Recent news of the trial in Cranbrook, British Columbia of Winston Blackmore, invoking a 127 year old statute which criminalizes polygamous marriages, brings to mind that some of the early Chinese in Canada were also practitioners of polygamy. Mr. Blackmore is a leader of a breakaway sect of the Mormon Church. This sect still carries on the practice of polygamy in which men would have more than one wife, but the wife is expected to have only one husband. Whereas the Mormon Church in its early years had carried on the practice of polygamy but no longer condones it. Mr. Blackmore is alleged to have as many as 24 wives. News reports claim that the current Blackmore trial is the first time the 127 year old law is used to prosecute anyone in Canada. The main thrust of the Crown attorneys is to show that polygamous marriages endanger the well-being of children. I find it also interesting that, as far as I have looked, there was never a Chinese charged with an infraction of the polygamous law of this country. It seems the 127 year old law was created specifically to keep Mormons from entering Canada. Canadians in 1890 appears to be more fearful of a white polygamous arrangement than a Chinese one.
There was one especially interesting case involving a powerful and prominent Chinese merchant and a fourteen year-old Chinese girl in the summer of 1900. The man was Sam Kee and the girl was Soy King, both residents of Victoria, British Columbia. The girl ran away from the home of Sam Kee and took refuge in the Chinese Rescue Home operated by the Woman’s Missionary Society. Sam Kee applied to the courts to have the girl returned to him. He claimed that he was the rightful guardian of the girl. His case and his circumstances to retrieve the child were not unique in the experience of the women running the Home. What set this case apart from other habeas corpus cases involving a Chinese plaintiff was that Sam Kee presented evidence to prove that he had the legal authority to act in place of the girl’s father. Justice Martin heard the case and agreed that Sam Kee did indeed have the lawful right of guardianship over this girl. Sam Kee’s success for custody though was another matter and hinged on the judge’s views on how the applicant’s polygamous arrangement at home would affect the well-being of the child.
Although during the nineteenth and early twentieth century white folks were aware of Chinese men carrying on with multiple wives, Canadian law was never used to stop this practice. At the time, those Chinese who did practice polygamy were usually wealthy and powerful businessmen. Perhaps their access to Canadian law through hiring high-powered lawyers dissuaded anybody attempting to stop the Chinese practice of polygamy. It is also clear that not all Chinese favored polygamy. Other prominent Chinese, in particular Chinese Christians, lobbied against men having more than one wife. In any event it appears that despite their frowning on the practice of polygamy within the Chinese community, the Caucasian population simply grinned and bore it so long as the Chinese kept the perceived repugnant practice among themselves.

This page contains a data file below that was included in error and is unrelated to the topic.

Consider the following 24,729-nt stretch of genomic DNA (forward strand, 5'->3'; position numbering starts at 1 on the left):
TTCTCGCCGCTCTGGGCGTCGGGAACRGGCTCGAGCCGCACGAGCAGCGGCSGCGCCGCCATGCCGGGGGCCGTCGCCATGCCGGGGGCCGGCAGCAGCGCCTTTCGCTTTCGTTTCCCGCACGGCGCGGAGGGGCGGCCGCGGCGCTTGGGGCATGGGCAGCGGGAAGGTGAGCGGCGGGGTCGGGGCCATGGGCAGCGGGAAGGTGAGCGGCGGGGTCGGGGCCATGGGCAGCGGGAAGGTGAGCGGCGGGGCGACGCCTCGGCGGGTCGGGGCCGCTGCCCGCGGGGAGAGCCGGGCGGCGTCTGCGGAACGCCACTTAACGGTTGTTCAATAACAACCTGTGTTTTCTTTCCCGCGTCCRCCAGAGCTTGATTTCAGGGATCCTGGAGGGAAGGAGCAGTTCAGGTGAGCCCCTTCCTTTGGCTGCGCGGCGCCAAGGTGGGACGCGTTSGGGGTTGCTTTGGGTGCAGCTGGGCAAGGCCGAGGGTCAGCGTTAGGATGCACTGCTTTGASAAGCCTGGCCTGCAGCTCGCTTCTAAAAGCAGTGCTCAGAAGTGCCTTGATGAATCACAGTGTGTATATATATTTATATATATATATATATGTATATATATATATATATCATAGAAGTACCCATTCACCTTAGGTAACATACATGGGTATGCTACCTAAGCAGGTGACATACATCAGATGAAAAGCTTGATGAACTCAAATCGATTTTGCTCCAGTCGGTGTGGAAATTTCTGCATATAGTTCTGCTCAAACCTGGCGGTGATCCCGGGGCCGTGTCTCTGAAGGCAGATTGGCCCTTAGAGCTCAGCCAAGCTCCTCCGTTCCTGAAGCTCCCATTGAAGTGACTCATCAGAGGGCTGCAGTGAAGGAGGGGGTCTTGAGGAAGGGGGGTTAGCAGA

White women, particularly members of the Methodist Woman’s Missionary Society  denounced, often publicly, Chinese polygamous arrangements but especially those marriages that involved child-brides. The Methodist ladies sometimes even accused the Chinese businessmen of having “slave girls” as their wives. A safe house in Victoria B.C. for Chinese girls and prostitutes was established in 1886 by a private citizen named John Vrooman Gardiner along with the Rev. J.E. Starr, Superintendent of the Methodist Chinese Mission in Victoria. Mr. Gardiner was also a Christian evangelist and a fluent interpreter of Chinese dialects, employed by the Canadian Customs Office. His house of refuge was eventually turned over to the Woman’s Missionary Society to operate under the name “Chinese Rescue Home”. At various times it was also known as the “Chinese Refuge Home” and the “Oriental Home and School”. The eventual change in the organization’s name was likely a result of the Chinese businessmen’s indignation at the pejorative tone of the word “Rescue” which could be construed to suggest that there was something wrong in the Chinese community that requires rescuing. From its inception in 1886 through the early years of the 20th century, dauntless, the Methodist matrons and their staff at the Chinese Rescue Home had it in mind that their purpose was to rescue Chinese girls and women from their allegedly dire situations. There appears to be at least one instance when the staff at the Chinese Rescue Home threatened to have a Chinese merchant charged with a crime under the polygamy law, and he backed away from trying to remove a girl from the Home.